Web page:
Many elite, basic science journals often consider valuable human studies to be inadequate because they lack the mechanistic depth we have come to expect from studies using laboratory organisms. Often precluded from publishing the best of human research in such journals, clinical scientists struggle for professional advancement, after having been excluded from the scientific mainstream. As editors ourselves, we now feel that basic research journals should get equally excited about hard-earned advances in understanding valid scientific problems as they exist in humans, trading some expectation of mechanistic insight for inherent relevance and respect for the demands of working within a proscribed lengthy human protocol.
To put it bluntly, research papers about humans can't be as thorough as those about mice because you're not allowed to "sacrifice" the human at the end of the study and examine their lymph nodes under a microscope, or implant wires into their brains without consent. Similarly, papers on open source or shipping software of any sort are under more constraints than, say, a paper about a research operating system. Standards compliance, stability requirements, backward compatibility, inability to get data from most customer sites, sheer time pressure - all contribute to a paper that doesn't fit the academic model. On the other hand, product-oriented papers can offer many things an academic research paper cannot - real-world feasibility, full implementation, long term experience, much wider user base, and more subtle revelations that only come with shipping a product to thousands or millions of users. I think there is a place for this kind of paper, and that place should be at USENIX Technical.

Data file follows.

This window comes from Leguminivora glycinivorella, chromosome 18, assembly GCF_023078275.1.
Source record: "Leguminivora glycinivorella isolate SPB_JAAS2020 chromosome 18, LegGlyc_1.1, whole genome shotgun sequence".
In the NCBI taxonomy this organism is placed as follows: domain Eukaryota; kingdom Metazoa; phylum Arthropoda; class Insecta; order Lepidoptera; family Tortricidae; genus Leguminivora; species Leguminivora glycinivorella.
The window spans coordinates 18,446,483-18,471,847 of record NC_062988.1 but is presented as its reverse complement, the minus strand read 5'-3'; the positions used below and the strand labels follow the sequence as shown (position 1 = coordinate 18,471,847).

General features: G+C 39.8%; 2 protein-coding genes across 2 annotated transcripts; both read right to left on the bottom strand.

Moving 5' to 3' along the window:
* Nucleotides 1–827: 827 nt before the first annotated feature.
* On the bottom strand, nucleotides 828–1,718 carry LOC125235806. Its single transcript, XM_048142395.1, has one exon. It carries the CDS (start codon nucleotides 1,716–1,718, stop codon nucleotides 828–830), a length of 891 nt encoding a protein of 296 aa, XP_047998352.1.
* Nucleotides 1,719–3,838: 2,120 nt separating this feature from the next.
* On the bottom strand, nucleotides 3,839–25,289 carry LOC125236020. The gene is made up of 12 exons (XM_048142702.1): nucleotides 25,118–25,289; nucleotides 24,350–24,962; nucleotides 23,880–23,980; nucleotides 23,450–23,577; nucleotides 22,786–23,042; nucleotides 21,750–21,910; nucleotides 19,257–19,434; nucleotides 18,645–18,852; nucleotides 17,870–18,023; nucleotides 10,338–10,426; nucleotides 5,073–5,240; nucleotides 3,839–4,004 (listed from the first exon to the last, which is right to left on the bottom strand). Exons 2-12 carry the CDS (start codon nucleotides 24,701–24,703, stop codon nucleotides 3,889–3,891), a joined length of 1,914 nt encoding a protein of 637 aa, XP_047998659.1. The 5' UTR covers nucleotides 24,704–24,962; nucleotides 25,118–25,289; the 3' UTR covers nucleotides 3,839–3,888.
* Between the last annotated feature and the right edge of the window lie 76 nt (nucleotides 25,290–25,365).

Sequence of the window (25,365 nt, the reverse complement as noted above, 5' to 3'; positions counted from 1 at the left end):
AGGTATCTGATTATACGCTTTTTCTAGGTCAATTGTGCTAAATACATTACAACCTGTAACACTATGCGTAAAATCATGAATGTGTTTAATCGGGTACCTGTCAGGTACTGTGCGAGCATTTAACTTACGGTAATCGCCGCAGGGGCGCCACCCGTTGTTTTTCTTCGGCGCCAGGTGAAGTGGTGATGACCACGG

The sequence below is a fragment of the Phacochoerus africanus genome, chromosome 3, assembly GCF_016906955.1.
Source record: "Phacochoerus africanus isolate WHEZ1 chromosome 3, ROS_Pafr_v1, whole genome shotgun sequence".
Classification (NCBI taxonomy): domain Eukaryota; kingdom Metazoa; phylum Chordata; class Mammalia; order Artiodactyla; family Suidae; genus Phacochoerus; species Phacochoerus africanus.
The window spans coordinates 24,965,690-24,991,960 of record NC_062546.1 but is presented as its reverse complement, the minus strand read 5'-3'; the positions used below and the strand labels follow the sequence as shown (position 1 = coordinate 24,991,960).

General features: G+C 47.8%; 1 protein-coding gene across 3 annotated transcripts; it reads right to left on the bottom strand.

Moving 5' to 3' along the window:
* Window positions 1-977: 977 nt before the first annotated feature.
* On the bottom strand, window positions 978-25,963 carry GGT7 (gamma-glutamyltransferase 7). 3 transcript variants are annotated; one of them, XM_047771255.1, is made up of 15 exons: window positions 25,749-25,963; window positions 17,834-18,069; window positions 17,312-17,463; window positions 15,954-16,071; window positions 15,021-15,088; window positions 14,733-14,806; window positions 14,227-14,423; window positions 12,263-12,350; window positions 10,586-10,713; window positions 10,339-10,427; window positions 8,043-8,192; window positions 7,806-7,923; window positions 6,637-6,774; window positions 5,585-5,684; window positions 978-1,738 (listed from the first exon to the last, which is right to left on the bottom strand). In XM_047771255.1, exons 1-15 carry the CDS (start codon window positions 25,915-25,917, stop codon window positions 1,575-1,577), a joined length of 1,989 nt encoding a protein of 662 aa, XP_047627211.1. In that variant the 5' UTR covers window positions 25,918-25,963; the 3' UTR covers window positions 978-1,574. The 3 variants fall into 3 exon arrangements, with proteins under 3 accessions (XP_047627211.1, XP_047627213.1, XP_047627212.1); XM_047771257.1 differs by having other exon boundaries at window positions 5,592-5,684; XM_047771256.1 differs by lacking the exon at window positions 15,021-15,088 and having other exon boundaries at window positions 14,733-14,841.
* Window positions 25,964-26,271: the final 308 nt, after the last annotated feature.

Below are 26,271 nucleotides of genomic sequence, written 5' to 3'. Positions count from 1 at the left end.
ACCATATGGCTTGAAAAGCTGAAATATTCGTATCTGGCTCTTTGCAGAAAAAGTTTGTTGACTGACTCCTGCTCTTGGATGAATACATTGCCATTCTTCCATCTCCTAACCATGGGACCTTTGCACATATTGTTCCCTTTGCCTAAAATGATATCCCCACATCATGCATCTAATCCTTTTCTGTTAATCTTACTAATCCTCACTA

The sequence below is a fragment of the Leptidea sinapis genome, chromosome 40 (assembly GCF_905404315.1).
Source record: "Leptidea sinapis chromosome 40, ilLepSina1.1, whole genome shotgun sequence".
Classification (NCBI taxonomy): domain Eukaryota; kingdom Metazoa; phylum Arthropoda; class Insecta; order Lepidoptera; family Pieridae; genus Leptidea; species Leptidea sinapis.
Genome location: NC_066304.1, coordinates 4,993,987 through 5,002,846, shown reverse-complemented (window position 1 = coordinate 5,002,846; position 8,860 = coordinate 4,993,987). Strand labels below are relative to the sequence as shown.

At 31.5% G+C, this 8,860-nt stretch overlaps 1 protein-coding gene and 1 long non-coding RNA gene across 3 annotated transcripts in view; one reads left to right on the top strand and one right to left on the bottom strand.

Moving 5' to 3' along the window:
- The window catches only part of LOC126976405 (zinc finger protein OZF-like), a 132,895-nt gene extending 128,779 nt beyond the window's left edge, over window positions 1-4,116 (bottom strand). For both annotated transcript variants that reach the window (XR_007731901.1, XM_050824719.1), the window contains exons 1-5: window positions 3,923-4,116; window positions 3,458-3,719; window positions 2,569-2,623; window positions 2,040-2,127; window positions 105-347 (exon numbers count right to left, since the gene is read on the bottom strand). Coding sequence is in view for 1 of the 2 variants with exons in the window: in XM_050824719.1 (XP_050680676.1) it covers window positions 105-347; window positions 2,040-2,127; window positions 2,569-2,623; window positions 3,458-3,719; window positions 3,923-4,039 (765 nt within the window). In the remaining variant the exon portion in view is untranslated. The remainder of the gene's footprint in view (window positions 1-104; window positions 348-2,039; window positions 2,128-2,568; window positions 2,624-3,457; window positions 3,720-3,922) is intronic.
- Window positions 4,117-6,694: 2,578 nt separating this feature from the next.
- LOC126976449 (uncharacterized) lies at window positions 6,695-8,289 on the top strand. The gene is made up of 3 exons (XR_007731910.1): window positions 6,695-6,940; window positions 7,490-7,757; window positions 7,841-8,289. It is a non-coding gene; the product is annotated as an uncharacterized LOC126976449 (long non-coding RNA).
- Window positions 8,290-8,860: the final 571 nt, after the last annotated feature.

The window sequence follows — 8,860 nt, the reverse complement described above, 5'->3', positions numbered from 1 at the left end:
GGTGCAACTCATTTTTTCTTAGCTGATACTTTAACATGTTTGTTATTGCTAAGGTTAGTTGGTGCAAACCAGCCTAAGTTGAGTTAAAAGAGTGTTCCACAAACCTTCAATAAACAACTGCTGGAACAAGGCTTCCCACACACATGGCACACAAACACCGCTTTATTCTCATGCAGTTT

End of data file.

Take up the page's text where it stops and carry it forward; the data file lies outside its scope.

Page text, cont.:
What, then, is to be done? I have a suggestion: Replace the general track and the FREENIX track with something akin to the "Product Track" and the "Academic Track" (terrible names, but you get the idea). The "Product Track" would be for software which is intended to be used by the masses. Examples include proprietary software products and a new scheduler for Linux someone is trying desperately to get merged. No one can force users to use a particular piece of software, so intent would be the key in classifying a paper as a "Product Track" paper. The "Academic Track" would be for blue sky research, or experiments on free software not intended to ever be merged back into the mainstream (most research being conducted by graduate students would probably fall into this bucket). Papers in this track would tend more toward the academic style. Ideally, all submissions would go into a common pool. Decisions on how to classify the papers and divide the work of reviewing them would be up to the conference organizers and the program chair.
I believe these tracks would encourage industry participation, preserve USENIX's hard-won reputation for academic excellence, and continue to encourage publication of work on open source software. Of course, reorganizing the tracks is not, by itself, a complete solution, but I believe it would be a step in the right direction.